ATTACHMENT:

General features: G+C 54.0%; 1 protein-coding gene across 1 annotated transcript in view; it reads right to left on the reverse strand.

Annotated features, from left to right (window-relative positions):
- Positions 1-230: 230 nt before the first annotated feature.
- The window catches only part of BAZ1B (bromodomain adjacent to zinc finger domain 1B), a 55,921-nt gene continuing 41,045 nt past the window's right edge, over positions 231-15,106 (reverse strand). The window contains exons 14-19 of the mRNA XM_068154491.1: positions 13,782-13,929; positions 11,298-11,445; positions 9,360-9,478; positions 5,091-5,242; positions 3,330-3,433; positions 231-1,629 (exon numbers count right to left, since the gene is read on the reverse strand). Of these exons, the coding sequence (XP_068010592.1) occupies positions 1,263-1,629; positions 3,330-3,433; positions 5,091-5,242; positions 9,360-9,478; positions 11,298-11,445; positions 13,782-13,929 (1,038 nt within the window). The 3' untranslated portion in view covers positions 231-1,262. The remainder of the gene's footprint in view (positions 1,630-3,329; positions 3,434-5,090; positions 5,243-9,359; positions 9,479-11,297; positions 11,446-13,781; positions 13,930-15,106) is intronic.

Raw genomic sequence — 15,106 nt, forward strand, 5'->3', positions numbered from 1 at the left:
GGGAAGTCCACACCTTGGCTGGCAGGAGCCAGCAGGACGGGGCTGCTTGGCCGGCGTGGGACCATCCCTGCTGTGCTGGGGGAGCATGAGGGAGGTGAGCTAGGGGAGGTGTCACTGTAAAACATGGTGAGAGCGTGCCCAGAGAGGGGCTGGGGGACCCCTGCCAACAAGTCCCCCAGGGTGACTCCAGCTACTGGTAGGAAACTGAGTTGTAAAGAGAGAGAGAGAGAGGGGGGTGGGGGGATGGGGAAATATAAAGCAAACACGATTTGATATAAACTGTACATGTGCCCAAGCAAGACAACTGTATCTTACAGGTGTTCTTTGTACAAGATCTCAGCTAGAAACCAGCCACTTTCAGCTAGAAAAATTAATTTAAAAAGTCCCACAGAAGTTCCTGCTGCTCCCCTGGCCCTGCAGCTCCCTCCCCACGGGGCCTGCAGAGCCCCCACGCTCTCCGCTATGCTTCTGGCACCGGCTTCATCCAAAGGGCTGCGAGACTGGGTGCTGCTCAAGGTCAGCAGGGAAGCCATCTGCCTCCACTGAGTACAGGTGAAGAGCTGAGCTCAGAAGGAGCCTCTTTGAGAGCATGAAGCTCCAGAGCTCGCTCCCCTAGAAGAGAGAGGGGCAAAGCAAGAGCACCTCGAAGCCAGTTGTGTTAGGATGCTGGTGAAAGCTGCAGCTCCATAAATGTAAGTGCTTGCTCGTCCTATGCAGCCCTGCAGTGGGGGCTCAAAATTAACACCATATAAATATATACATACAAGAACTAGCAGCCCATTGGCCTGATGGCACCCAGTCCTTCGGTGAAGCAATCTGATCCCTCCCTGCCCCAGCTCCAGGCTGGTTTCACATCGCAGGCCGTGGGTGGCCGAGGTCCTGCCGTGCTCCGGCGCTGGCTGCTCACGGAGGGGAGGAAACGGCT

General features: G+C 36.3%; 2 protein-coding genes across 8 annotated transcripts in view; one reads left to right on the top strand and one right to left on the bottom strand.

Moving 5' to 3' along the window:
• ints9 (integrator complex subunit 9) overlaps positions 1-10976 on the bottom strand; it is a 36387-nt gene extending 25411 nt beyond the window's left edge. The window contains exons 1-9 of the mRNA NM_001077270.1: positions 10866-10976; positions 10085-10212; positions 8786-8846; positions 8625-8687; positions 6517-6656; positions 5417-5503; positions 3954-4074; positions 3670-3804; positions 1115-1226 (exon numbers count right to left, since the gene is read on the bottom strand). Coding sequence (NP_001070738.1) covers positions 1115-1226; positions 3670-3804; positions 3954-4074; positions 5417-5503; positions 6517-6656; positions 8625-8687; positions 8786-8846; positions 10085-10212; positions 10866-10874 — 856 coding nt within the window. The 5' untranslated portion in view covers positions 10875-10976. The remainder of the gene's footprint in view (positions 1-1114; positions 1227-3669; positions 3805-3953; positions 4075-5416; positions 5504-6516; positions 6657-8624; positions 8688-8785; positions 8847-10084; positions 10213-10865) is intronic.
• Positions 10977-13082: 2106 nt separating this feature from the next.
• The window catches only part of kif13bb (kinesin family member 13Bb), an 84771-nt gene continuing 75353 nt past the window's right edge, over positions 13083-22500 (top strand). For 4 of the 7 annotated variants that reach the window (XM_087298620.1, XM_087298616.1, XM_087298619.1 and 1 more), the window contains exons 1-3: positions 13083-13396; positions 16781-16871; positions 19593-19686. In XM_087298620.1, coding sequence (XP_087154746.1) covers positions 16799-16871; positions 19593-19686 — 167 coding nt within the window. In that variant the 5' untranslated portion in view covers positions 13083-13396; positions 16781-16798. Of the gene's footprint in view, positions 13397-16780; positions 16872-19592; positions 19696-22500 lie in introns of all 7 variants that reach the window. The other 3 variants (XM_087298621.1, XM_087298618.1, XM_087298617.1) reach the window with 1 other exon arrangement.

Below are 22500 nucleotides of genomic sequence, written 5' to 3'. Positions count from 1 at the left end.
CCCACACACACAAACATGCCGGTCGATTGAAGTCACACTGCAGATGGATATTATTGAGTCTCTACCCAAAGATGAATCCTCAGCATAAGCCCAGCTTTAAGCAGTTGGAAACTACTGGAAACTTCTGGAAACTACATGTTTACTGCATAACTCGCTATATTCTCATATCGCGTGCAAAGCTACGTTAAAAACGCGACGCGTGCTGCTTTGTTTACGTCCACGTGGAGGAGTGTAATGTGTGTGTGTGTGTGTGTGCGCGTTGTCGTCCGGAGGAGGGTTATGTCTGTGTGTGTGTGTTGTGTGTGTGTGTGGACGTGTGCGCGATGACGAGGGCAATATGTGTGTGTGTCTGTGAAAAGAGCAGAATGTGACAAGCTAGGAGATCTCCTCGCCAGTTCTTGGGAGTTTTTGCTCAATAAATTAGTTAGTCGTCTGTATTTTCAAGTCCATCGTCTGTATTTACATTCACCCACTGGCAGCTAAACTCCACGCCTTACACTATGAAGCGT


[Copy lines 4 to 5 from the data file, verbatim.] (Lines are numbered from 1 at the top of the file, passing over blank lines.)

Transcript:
- The window catches only part of BAZ1B (bromodomain adjacent to zinc finger domain 1B), a 55,921-nt gene continuing 41,045 nt past the window's right edge, over positions 231-15,106 (reverse strand). The window contains exons 14-19 of the mRNA XM_068154491.1: positions 13,782-13,929; positions 11,298-11,445; positions 9,360-9,478; positions 5,091-5,242; positions 3,330-3,433; positions 231-1,629 (exon numbers count right to left, since the gene is read on the reverse strand). Of these exons, the coding sequence (XP_068010592.1) occupies positions 1,263-1,629; positions 3,330-3,433; positions 5,091-5,242; positions 9,360-9,478; positions 11,298-11,445; positions 13,782-13,929 (1,038 nt within the window). The 3' untranslated portion in view covers positions 231-1,262. The remainder of the gene's footprint in view (positions 1,630-3,329; positions 3,434-5,090; positions 5,243-9,359; positions 9,479-11,297; positions 11,446-13,781; positions 13,930-15,106) is intronic.

Raw genomic sequence — 15,106 nt, forward strand, 5'->3', positions numbered from 1 at the left: